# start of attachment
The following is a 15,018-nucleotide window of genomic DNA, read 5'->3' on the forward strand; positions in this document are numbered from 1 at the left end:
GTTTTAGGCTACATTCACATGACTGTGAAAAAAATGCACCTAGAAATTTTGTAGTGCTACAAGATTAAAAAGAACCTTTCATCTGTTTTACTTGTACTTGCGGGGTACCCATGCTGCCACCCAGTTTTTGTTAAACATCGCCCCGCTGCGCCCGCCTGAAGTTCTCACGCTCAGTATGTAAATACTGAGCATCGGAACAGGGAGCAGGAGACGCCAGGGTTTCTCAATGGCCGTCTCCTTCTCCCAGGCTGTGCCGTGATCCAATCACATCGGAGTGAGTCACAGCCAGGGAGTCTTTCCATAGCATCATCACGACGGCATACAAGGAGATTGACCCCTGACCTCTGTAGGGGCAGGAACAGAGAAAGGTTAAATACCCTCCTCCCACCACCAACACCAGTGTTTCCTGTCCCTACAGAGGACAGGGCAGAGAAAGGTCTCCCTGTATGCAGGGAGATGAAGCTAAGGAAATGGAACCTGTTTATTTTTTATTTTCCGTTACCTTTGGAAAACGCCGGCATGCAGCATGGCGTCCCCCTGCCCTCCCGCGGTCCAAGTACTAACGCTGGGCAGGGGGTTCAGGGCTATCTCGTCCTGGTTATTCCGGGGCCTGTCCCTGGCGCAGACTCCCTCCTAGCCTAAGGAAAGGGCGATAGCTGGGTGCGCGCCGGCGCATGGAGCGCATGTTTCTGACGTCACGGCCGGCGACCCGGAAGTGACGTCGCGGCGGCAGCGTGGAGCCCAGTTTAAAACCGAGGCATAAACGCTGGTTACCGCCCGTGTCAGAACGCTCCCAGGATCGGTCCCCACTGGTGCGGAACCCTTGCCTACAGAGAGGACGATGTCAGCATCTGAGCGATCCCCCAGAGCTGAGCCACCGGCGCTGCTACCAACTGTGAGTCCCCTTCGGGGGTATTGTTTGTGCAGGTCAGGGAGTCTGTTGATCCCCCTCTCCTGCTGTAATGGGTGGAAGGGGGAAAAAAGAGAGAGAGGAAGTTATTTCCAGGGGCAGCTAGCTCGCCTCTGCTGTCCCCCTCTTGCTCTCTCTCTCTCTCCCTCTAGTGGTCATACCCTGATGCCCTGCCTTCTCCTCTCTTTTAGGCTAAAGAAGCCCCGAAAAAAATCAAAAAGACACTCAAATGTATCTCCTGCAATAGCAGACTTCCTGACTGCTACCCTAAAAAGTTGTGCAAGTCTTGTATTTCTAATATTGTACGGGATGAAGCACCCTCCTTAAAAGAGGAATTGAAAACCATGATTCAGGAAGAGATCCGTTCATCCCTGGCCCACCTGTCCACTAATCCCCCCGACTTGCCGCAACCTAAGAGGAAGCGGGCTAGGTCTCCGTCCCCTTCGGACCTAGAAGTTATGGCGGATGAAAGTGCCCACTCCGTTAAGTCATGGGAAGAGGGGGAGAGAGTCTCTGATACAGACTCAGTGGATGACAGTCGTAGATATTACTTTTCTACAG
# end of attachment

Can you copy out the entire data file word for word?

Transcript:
The following is a 15,018-nucleotide window of genomic DNA, read 5'->3' on the forward strand; positions in this document are numbered from 1 at the left end:
GTTTTAGGCTACATTCACATGACTGTGAAAAAAATGCACCTAGAAATTTTGTAGTGCTACAAGATTAAAAAGAACCTTTCATCTGTTTTACTTGTACTTGCGGGGTACCCATGCTGCCACCCAGTTTTTGTTAAACATCGCCCCGCTGCGCCCGCCTGAAGTTCTCACGCTCAGTATGTAAATACTGAGCATCGGAACAGGGAGCAGGAGACGCCAGGGTTTCTCAATGGCCGTCTCCTTCTCCCAGGCTGTGCCGTGATCCAATCACATCGGAGTGAGTCACAGCCAGGGAGTCTTTCCATAGCATCATCACGACGGCATACAAGGAGATTGACCCCTGACCTCTGTAGGGGCAGGAACAGAGAAAGGTTAAATACCCTCCTCCCACCACCAACACCAGTGTTTCCTGTCCCTACAGAGGACAGGGCAGAGAAAGGTCTCCCTGTATGCAGGGAGATGAAGCTAAGGAAATGGAACCTGTTTATTTTTTATTTTCCGTTACCTTTGGAAAACGCCGGCATGCAGCATGGCGTCCCCCTGCCCTCCCGCGGTCCAAGTACTAACGCTGGGCAGGGGGTTCAGGGCTATCTCGTCCTGGTTATTCCGGGGCCTGTCCCTGGCGCAGACTCCCTCCTAGCCTAAGGAAAGGGCGATAGCTGGGTGCGCGCCGGCGCATGGAGCGCATGTTTCTGACGTCACGGCCGGCGACCCGGAAGTGACGTCGCGGCGGCAGCGTGGAGCCCAGTTTAAAACCGAGGCATAAACGCTGGTTACCGCCCGTGTCAGAACGCTCCCAGGATCGGTCCCCACTGGTGCGGAACCCTTGCCTACAGAGAGGACGATGTCAGCATCTGAGCGATCCCCCAGAGCTGAGCCACCGGCGCTGCTACCAACTGTGAGTCCCCTTCGGGGGTATTGTTTGTGCAGGTCAGGGAGTCTGTTGATCCCCCTCTCCTGCTGTAATGGGTGGAAGGGGGAAAAAAGAGAGAGAGGAAGTTATTTCCAGGGGCAGCTAGCTCGCCTCTGCTGTCCCCCTCTTGCTCTCTCTCTCTCTCCCTCTAGTGGTCATACCCTGATGCCCTGCCTTCTCCTCTCTTTTAGGCTAAAGAAGCCCCGAAAAAAATCAAAAAGACACTCAAATGTATCTCCTGCAATAGCAGACTTCCTGACTGCTACCCTAAAAAGTTGTGCAAGTCTTGTATTTCTAATATTGTACGGGATGAAGCACCCTCCTTAAAAGAGGAATTGAAAACCATGATTCAGGAAGAGATCCGTTCATCCCTGGCCCACCTGTCCACTAATCCCCCCGACTTGCCGCAACCTAAGAGGAAGCGGGCTAGGTCTCCGTCCCCTTCGGACCTAGAAGTTATGGCGGATGAAAGTGCCCACTCCGTTAAGTCATGGGAAGAGGGGGAGAGAGTCTCTGATACAGACTCAGTGGATGACAGTCGTAGATATTACTTTTCTACAG